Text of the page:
Post-holiday blues

Coming back home and getting back into work has been very strange this time. It is always difficult but somehow this year the irritations have been more irritating than usual, the tiredness set in almost as soon as I got back and I seem to be very much aware of the pointlessness of some of the things that I am required to do as part of life and work. The first major annoyance at work concerned the newly identified smoking areas. Over the summer it seems that a few people in the University were given the job of identifying suitable outdoor areas where it was permissible to smoke. It seems that suitable areas are supposed to be pleasant for the smokers and those taking on this role took this to heart, with little consideration of the effect of these decisions on the non-smokers in the vicinity. The 'therapy garden' which has been carefully created by students for the benefit of all, was chosen as one such site and without any consultation an enormous sign and a tiny ash tray was erected in the middle of it! Now, we use this area as a teaching space and I have to say we all took this decision very personally. There followed a barrage of emails (excerpts below) but as yet we have not had a response, not even a 'thank you for your comments but bugger off' type! You will notice from the emails that another smoking site is 'Leaf Hospital - area of rear lawn (hospice side)! Now, I know the hospice residents are not going to notice any long term effects from the smoke but I did think it was rather cruel to encourage smoking in front of the very people who may now be regretting the day they smoked their first fag!

"From: Bridge Kevin
Sent: 13 September 2007 10:16
To: uni info
Subject:Designated smoking areas
Dear colleague

Further to recent changes to the smoking law, the university has provided a designated smoking area close to most buildings. Smokers are politely asked to use these areas with immediate effect. Smoking is no longer permitted elsewhere on the university's premises.

The location of each designated smoking area is as follows:
Hillbrow and Sports Centre - grass triangle adjacent to Gaudick, Denton and Carlisle crossroad
Trevin Towers - Rose garden at rear of building
Welkin and Bishopsbourne - Bishopsbourne barbecue lawn
Aldro - Aldro therapy garden
Robert Dodd and Greynore - H block garden
Leaf Hospital - area of rear lawn (hospice side)
Queenwood - area of Ward Hall lawn

University Centre Hastings - not possible

As you can see, it has not been possible to provide a designated smoking area near to some buildings and where this is the case, smokers are able to access the public street easily.

Thank you for your co-operation.


From: Jim Jones (Health Professions)
Sent: 14 September 2007 12:19
To: h health professions staff;
Subject: FW: Designated smoking areas
Ironic that the Aldro smoking area is the Therapy garden! Does this have to be the case?

From: Lovely
Sent: 14 September 2007 12:35
To: h health professions staff; Bridge Kevin
Subject: RE: Designated smoking areas
no... I feel quite strongly that the Therapy garden should not be a smoking area! Whilst you might be able to make a perfectly good fertilizer from cigarette butts I don't think it is fair that those studying horticulture in the therapy garden should have to pick them out of the flower beds!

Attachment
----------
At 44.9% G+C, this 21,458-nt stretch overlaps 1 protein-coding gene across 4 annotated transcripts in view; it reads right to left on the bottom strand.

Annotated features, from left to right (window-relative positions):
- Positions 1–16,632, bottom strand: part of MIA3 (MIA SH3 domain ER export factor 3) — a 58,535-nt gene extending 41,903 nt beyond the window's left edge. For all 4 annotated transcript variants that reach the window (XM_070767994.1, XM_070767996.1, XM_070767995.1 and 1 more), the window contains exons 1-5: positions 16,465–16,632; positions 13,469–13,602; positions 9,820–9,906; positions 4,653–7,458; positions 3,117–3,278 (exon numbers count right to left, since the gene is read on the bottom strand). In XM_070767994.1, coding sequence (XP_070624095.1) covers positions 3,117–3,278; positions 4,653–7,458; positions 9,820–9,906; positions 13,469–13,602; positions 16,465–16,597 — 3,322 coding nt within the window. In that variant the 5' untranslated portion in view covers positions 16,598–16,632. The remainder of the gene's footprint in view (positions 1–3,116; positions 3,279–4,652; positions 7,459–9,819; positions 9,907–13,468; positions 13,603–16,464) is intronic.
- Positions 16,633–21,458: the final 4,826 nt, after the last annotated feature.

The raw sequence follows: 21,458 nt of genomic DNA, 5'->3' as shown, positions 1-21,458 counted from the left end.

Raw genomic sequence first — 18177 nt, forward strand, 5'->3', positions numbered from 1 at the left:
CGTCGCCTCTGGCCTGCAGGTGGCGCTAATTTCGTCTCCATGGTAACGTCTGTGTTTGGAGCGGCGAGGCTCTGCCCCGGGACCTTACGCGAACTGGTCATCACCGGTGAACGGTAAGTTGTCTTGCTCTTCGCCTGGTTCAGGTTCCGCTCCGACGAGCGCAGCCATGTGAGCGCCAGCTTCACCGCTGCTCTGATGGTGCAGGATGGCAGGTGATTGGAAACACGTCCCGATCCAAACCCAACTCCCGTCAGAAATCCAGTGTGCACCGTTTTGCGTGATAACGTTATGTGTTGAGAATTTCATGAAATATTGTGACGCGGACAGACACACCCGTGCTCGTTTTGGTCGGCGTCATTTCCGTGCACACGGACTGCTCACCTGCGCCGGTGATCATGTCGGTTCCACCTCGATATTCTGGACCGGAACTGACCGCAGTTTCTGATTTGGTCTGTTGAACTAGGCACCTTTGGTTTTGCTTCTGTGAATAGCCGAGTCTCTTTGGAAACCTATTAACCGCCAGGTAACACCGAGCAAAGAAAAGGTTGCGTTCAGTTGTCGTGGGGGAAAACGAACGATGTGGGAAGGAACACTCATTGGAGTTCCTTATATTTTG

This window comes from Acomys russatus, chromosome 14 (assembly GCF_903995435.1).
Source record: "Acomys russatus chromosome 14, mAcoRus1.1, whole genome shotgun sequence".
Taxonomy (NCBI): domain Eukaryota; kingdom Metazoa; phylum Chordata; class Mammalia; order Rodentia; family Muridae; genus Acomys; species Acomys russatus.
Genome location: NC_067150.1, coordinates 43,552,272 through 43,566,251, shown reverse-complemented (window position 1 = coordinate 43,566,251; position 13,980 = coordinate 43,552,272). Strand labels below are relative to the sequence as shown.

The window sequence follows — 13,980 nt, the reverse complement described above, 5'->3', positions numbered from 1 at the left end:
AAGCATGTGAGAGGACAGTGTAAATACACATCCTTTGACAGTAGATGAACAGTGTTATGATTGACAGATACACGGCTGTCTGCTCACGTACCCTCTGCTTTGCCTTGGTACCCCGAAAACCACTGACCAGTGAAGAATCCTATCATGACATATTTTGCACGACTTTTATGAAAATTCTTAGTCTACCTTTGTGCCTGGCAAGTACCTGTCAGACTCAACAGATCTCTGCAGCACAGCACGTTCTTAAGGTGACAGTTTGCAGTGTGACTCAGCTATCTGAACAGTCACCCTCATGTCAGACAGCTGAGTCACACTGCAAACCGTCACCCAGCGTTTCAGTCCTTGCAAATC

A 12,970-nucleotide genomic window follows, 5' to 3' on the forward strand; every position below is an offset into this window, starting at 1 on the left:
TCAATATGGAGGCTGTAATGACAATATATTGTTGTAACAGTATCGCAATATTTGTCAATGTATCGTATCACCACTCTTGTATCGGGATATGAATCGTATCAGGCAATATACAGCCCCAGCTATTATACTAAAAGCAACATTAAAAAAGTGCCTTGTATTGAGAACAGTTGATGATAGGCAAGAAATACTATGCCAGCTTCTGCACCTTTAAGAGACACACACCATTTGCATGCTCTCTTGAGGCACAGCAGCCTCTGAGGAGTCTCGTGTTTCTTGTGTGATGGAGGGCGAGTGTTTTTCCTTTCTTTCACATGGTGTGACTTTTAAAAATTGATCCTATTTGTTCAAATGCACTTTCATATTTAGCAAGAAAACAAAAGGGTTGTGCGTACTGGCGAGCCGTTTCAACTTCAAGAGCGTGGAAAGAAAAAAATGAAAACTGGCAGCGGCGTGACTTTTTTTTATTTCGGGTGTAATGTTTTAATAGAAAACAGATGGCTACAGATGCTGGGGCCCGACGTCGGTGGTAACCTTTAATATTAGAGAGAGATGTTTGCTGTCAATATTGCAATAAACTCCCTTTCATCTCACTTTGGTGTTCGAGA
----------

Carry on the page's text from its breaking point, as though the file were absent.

From: Bridge Kevin
Sent: 14 September 2007 12:51
To: h health professions staff
Subject: RE: Designated smoking areas
Dear all

The Therapy garden is the closest place to Aldro that provides a pleasant space for socialising (as specified by the university), whilst keeping smoke away from buildings.

An ashtray has been provided for cigarette ends.


From: Jim Jones (Health Professions)
Sent: 14 September 2007 13.02
To: h health professions staff;
Subject: FW: Designated smoking areas
But surely as a teaching area there should not be smoking in it? - Is smoking allowed on sports fields which are also pleasant areas away from buildings?
Could this be reviewed?


From: Patsy Mcbride (Health Professions)
Sent: 21 September 2007 13.29
To: h health professions staff;
Subject: FW: Designated smoking areas
Dear Viviene and Kevin

Last week you informed us of the university's designated areas for smoking. On the same day, it was surprising to find an extremely conspicuous sign for the smoking area firmly in place in the 'Therapy Garden'. It would have been good to have some prior notice of this intention and an opportunity for discussion.

I would like to add to my colleagues' comments that this is an environment where students are taught and therefore not one where smoking should be sanctioned. Also on a practical level, I think it unrealistic to expect people to walk in wet weather across a lawn where there's no path, in order to use an ash tray. I believe it is far more likely that they will remain on the tarmac near the students' greenhouse.

Finally, while I would not condemn people to smoke around bins or in car parks, I see no reason why they should be encouraged into an area that has been painstakingly made into an amenity for all.

I hope there can be accommodation on this matter although I note the concrete fixing!

Best wishes



Thursday, 6 September 2007

Strange how cycling weaves itself throughout my life